I can’t agree with your sentiment that you are not making a difference any more, that your adventures have ended or your swing has come to a stop. Of course, I know only what you tell me about your involvement in the lives of those close to you but your blog articles and the life enriching stories you weave most certainly affect the momentum and the strength of others on swings you may never see.

    I hope there are community resources to whom you can turn for help with your mother. As we have discussed before, being a sole caretaker can take a severe toll.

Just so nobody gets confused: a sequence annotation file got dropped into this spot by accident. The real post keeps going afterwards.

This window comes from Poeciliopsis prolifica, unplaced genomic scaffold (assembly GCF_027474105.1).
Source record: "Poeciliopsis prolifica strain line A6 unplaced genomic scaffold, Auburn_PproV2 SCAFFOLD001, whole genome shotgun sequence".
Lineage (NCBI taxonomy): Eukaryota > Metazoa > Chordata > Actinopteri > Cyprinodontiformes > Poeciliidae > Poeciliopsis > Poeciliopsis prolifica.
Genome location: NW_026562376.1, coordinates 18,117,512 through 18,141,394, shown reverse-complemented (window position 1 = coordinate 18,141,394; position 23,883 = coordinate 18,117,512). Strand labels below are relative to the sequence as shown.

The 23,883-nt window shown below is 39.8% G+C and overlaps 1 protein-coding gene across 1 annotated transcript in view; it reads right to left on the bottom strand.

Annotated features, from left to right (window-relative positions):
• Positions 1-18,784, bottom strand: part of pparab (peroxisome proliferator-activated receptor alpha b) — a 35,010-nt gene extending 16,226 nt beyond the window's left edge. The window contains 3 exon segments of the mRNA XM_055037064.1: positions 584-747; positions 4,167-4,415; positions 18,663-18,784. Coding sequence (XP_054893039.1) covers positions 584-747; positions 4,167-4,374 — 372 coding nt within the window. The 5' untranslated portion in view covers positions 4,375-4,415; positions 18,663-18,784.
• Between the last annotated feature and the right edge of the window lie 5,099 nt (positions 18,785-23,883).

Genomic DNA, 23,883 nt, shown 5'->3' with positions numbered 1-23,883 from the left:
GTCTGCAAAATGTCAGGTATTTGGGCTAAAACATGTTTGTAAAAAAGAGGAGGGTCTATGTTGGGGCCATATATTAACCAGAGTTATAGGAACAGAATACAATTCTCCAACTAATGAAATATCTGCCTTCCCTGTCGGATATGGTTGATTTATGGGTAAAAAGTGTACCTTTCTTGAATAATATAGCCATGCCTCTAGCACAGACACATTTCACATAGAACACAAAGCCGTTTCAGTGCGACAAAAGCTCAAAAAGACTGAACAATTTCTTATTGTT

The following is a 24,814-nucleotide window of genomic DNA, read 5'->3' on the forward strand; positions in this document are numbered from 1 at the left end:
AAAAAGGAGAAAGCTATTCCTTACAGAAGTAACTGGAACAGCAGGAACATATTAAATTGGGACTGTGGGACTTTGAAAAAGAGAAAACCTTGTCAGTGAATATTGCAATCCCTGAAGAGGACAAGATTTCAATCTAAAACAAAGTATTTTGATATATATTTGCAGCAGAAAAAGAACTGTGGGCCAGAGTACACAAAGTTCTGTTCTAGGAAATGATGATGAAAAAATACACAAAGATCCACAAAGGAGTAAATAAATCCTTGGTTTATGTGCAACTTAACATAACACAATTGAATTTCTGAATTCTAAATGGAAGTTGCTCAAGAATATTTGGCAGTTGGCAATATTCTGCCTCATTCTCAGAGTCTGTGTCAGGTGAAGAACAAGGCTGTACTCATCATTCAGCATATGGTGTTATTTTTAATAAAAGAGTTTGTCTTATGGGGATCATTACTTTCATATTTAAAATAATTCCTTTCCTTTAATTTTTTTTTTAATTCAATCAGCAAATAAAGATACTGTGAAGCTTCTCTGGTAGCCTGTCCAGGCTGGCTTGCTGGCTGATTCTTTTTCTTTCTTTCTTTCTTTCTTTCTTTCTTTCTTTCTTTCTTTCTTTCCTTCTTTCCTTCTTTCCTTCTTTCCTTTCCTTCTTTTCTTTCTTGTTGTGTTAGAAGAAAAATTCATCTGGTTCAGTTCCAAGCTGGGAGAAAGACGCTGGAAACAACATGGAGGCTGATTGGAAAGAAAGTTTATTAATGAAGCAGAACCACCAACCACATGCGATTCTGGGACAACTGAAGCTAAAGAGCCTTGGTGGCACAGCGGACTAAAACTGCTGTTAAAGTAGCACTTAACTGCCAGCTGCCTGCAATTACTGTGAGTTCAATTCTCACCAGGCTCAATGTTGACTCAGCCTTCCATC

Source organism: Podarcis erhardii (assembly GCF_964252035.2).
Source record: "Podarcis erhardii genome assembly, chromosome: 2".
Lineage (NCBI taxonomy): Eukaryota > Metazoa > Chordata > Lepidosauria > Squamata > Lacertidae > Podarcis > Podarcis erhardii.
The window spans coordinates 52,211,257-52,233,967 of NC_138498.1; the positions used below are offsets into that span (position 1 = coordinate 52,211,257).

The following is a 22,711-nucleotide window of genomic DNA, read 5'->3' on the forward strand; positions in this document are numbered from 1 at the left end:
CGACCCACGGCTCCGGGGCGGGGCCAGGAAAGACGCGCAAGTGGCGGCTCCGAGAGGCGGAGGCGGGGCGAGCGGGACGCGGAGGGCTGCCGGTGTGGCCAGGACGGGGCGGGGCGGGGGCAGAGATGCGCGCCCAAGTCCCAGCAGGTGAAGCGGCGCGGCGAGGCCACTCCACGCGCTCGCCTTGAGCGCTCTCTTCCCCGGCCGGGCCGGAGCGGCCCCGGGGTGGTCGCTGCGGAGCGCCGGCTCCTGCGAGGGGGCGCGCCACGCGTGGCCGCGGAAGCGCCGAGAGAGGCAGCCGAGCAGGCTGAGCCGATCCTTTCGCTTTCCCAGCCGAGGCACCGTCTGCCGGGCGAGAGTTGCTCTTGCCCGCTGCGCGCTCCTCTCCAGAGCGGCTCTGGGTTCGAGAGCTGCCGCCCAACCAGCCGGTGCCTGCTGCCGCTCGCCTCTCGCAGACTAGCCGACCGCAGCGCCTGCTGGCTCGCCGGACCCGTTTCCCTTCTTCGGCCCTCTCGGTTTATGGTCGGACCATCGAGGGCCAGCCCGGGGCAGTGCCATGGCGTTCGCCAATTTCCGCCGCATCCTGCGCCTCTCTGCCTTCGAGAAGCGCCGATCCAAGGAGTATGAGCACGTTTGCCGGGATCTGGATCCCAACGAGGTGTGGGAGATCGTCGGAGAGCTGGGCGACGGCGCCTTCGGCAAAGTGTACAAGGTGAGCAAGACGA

11. Julie permalink

    Hi Marco, have returned from a holiday and always love catching up on your blog. This one i particularly enjoyed as very pertinent to life at my age. I feel you need to be you first and foremost and then life will find it way of evolving around that. Everyone is different in that some people seem to truly identify themselves with their work, which i believe is not great . I also think to compartalise is probably a good way to go as not to put all your eggs in one basket. Thank you for writing yet another brilliant piece 😊


    • Thank you, Julie. I’ve been following your travels as posted on Facebook. I wish I were there.

      From what I know of you, you are a role model for living life in balance.